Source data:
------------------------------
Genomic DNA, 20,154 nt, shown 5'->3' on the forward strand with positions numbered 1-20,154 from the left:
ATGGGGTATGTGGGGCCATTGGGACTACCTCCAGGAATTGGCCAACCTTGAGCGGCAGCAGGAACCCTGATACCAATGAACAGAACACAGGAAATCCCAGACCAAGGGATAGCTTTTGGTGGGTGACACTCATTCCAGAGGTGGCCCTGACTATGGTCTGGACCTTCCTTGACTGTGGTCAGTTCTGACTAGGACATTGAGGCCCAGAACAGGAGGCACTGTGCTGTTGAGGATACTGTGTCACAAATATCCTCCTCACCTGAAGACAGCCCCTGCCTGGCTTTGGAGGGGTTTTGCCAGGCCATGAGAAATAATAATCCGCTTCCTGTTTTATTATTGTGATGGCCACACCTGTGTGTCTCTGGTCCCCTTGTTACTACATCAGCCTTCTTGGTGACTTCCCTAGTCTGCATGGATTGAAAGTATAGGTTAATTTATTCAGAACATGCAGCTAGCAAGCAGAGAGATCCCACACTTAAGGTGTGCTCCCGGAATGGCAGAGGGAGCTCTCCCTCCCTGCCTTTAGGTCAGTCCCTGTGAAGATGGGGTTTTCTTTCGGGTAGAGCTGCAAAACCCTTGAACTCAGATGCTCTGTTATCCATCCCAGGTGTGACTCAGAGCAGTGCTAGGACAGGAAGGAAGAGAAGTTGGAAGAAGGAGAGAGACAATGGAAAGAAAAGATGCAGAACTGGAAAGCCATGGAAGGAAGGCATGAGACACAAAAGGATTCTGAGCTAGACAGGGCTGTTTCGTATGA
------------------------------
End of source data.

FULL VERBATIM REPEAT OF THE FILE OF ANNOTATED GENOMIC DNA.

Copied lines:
Genomic DNA, 20,154 nt, shown 5'->3' on the forward strand with positions numbered 1-20,154 from the left:
ATGGGGTATGTGGGGCCATTGGGACTACCTCCAGGAATTGGCCAACCTTGAGCGGCAGCAGGAACCCTGATACCAATGAACAGAACACAGGAAATCCCAGACCAAGGGATAGCTTTTGGTGGGTGACACTCATTCCAGAGGTGGCCCTGACTATGGTCTGGACCTTCCTTGACTGTGGTCAGTTCTGACTAGGACATTGAGGCCCAGAACAGGAGGCACTGTGCTGTTGAGGATACTGTGTCACAAATATCCTCCTCACCTGAAGACAGCCCCTGCCTGGCTTTGGAGGGGTTTTGCCAGGCCATGAGAAATAATAATCCGCTTCCTGTTTTATTATTGTGATGGCCACACCTGTGTGTCTCTGGTCCCCTTGTTACTACATCAGCCTTCTTGGTGACTTCCCTAGTCTGCATGGATTGAAAGTATAGGTTAATTTATTCAGAACATGCAGCTAGCAAGCAGAGAGATCCCACACTTAAGGTGTGCTCCCGGAATGGCAGAGGGAGCTCTCCCTCCCTGCCTTTAGGTCAGTCCCTGTGAAGATGGGGTTTTCTTTCGGGTAGAGCTGCAAAACCCTTGAACTCAGATGCTCTGTTATCCATCCCAGGTGTGACTCAGAGCAGTGCTAGGACAGGAAGGAAGAGAAGTTGGAAGAAGGAGAGAGACAATGGAAAGAAAAGATGCAGAACTGGAAAGCCATGGAAGGAAGGCATGAGACACAAAAGGATTCTGAGCTAGACAGGGCTGTTTCGTATGA